Elliott went on to act in many, many productions over five years. We recall his outstanding performances in dramas such as The Laramie Project and The Last Days of Judas Iscariot, as well as comedies like Leading Ladies, and the musical Footloose.

During this time he developed the strongest of friendships with those he referred to as his “Theater Family.” There are too many to name here. If we tried, we would certainly leave out someone important … so to you all in his “Theater Family,” thanks for your love, friendship and support. We particularly want to acknowledge Susan Boulanger who recognized his talents and took him places on the stage we could never imagine. As Susan has said, “He started as my student, and he became my friend.”

Elliott had great enthusiasm for cooking. It became his profession and a personal interest. Part of his worldwide travels included a trip to visit his sister who was living in Thailand. While there, he discovered spices and other unique ingredients that he used creatively in cooking to please his family and friends. He had recently started writing a cookbook.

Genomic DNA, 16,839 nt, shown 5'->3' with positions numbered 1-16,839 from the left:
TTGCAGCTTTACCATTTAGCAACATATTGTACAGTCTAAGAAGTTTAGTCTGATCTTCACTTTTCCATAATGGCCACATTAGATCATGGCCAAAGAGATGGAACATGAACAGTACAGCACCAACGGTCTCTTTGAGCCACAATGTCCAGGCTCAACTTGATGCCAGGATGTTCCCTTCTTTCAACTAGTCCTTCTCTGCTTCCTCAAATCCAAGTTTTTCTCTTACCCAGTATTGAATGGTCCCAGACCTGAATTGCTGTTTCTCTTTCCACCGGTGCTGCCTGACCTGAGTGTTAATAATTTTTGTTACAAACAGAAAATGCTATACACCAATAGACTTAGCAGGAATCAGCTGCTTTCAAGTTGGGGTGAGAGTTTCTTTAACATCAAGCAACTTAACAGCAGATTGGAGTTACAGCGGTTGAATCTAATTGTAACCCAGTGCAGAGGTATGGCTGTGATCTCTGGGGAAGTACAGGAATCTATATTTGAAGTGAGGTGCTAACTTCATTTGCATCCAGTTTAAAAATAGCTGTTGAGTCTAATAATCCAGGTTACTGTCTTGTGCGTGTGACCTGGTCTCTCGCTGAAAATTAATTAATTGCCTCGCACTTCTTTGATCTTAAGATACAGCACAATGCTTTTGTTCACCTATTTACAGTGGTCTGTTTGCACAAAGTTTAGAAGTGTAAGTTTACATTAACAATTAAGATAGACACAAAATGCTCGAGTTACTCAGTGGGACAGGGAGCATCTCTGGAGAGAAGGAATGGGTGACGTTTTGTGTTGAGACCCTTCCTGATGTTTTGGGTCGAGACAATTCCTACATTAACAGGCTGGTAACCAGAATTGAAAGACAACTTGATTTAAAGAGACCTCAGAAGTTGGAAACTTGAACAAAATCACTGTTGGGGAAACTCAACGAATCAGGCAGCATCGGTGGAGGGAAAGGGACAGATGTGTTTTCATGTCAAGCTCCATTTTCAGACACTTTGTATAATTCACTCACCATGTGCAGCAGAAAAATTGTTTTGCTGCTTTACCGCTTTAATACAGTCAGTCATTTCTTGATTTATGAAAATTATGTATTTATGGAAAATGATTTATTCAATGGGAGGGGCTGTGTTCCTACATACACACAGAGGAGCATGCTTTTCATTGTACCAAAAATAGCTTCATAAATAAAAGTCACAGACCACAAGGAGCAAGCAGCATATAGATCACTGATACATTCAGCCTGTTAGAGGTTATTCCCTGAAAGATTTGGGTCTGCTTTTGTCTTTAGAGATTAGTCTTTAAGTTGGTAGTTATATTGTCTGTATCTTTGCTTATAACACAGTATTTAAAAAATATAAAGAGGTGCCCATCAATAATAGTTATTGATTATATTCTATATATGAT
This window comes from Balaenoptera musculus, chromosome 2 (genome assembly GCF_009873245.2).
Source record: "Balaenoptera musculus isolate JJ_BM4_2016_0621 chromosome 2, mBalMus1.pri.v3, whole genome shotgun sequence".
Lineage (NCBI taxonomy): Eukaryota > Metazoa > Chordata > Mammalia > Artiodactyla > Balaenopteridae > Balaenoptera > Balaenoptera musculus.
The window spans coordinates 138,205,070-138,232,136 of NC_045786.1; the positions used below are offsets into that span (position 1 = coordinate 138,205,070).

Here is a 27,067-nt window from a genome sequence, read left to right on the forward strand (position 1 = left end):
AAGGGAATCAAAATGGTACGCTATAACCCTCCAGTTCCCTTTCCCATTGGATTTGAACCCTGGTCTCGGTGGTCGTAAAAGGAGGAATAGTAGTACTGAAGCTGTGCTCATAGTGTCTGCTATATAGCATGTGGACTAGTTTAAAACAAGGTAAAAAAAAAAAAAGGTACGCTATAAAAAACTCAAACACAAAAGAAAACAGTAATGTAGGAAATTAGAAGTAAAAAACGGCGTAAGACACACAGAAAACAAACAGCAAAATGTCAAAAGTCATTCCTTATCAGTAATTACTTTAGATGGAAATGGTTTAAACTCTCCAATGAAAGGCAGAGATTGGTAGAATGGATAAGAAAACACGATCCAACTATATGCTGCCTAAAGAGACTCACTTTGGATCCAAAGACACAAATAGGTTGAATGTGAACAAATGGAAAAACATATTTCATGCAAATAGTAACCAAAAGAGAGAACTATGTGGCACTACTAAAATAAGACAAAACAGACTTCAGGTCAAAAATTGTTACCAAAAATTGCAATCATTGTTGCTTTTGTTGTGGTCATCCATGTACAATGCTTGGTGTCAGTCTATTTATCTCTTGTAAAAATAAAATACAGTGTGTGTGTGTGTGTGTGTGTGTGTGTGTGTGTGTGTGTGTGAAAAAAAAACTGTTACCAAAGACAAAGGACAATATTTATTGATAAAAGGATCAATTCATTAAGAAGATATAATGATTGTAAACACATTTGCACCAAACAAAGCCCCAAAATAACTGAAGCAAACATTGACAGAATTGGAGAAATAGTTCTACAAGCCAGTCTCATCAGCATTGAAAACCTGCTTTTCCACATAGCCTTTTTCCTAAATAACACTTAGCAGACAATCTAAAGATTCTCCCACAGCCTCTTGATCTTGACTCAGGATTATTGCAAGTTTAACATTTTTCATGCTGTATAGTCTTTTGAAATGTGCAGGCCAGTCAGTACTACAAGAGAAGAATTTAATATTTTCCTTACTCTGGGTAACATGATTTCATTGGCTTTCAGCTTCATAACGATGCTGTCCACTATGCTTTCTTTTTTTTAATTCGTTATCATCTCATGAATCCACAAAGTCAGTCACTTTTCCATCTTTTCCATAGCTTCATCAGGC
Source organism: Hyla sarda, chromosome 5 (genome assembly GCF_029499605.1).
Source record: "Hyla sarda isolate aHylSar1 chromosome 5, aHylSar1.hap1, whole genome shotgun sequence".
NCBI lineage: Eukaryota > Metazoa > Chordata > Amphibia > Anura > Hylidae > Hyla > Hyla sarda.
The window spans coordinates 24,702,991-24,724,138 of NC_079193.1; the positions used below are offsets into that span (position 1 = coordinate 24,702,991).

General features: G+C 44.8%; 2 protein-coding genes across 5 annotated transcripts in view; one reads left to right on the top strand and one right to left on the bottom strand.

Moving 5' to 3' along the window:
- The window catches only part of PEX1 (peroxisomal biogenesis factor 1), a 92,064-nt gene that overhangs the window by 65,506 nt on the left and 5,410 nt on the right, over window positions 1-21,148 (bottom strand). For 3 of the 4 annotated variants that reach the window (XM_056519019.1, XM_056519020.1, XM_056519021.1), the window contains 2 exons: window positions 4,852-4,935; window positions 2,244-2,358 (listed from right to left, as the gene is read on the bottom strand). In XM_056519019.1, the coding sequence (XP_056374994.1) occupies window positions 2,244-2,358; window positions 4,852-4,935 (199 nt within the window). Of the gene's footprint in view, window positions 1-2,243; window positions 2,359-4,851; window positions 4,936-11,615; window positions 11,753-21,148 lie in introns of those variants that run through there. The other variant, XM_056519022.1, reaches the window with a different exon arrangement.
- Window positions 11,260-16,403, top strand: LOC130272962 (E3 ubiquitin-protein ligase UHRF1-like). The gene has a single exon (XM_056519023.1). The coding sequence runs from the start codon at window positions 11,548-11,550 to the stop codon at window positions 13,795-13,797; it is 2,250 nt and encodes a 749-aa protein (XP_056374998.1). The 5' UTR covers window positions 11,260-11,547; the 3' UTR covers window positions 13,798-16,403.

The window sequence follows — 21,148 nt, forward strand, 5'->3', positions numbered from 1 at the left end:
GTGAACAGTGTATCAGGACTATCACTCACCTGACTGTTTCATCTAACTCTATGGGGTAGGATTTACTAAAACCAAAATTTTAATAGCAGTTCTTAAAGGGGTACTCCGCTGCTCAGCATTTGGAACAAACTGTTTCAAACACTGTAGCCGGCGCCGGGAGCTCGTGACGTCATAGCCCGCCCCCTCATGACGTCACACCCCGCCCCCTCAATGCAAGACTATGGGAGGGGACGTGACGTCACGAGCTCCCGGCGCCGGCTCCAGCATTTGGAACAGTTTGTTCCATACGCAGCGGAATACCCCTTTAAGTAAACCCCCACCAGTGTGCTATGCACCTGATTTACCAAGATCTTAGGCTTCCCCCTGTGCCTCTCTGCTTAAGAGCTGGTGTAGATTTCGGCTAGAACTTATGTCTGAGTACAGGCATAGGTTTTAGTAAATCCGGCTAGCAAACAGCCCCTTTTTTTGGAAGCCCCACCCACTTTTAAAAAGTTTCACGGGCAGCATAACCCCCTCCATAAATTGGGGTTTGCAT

Elliott had a genuine love for all animals. He missed his hiking partner Jackson, his dog, so very much while he was away and hospitalized. Elliott has shared that one of his most cherished experiences took place when he spent a day in Thailand hanging out at a sanctuary for rescued elephants, bathing them in the river and helping to feed and groom them.